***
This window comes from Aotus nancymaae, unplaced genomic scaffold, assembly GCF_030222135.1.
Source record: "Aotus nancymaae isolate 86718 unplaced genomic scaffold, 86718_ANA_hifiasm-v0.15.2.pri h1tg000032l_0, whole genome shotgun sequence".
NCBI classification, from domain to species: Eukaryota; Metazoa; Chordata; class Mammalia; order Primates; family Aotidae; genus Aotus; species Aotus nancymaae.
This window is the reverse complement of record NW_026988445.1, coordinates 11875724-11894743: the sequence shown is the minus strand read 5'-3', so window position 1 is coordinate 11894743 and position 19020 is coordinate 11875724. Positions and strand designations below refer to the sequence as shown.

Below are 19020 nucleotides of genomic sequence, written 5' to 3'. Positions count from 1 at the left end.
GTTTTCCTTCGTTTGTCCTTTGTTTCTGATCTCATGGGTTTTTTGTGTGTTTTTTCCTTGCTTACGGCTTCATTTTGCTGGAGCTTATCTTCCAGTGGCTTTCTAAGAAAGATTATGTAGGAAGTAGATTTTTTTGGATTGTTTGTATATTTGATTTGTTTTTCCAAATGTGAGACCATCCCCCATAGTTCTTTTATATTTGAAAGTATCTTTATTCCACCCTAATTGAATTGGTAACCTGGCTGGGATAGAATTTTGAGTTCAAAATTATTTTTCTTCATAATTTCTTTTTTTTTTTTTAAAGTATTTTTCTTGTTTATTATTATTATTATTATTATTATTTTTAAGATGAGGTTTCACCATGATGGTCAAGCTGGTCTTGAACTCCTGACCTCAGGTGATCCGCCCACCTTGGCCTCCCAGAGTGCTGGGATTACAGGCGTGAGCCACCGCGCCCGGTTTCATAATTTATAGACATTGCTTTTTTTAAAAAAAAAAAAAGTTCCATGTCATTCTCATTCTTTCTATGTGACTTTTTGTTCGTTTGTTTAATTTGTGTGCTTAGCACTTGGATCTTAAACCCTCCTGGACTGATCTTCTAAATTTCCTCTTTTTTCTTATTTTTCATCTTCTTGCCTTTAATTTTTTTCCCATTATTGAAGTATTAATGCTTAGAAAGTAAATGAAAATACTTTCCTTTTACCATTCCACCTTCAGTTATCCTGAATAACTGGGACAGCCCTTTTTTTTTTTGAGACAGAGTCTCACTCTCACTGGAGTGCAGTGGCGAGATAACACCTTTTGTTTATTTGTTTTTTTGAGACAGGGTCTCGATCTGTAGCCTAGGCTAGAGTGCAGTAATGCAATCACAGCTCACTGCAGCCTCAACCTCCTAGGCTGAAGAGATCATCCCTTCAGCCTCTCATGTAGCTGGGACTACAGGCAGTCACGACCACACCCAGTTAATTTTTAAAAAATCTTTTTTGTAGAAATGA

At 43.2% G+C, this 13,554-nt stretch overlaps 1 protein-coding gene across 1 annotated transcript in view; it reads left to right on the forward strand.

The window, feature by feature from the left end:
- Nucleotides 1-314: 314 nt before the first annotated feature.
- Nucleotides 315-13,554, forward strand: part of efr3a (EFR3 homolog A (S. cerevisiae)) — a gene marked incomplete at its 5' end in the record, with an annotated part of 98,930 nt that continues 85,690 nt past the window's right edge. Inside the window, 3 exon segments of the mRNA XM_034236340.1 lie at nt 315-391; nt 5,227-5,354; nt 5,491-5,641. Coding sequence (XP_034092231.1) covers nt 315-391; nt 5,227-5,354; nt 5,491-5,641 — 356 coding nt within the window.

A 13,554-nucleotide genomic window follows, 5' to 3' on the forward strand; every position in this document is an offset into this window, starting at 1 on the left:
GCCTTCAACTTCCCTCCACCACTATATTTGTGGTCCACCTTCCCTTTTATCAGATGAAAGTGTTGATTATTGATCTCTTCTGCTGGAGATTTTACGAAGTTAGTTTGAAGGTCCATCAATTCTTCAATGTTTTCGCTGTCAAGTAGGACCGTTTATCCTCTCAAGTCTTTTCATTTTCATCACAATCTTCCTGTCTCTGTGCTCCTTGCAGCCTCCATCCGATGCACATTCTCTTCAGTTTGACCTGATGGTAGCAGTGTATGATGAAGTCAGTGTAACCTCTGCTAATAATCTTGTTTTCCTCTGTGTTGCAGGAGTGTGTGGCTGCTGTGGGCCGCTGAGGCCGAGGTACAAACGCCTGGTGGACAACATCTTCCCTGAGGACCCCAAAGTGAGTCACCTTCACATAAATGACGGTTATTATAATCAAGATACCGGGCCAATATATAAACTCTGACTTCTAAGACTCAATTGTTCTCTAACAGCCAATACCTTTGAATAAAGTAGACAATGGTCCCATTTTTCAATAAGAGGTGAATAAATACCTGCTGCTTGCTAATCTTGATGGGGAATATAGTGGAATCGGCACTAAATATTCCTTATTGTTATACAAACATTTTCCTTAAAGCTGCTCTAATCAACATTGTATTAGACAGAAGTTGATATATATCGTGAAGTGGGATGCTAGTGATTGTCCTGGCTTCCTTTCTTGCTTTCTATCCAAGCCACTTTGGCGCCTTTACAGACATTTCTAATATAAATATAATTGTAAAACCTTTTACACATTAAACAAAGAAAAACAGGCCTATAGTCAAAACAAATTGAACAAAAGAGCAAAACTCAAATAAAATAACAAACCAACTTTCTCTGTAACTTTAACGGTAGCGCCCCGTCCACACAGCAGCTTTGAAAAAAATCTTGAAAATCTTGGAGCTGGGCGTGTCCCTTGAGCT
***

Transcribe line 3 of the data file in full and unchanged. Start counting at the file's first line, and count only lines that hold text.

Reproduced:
NCBI classification, from domain to species: Eukaryota; Metazoa; Chordata; class Mammalia; order Primates; family Aotidae; genus Aotus; species Aotus nancymaae.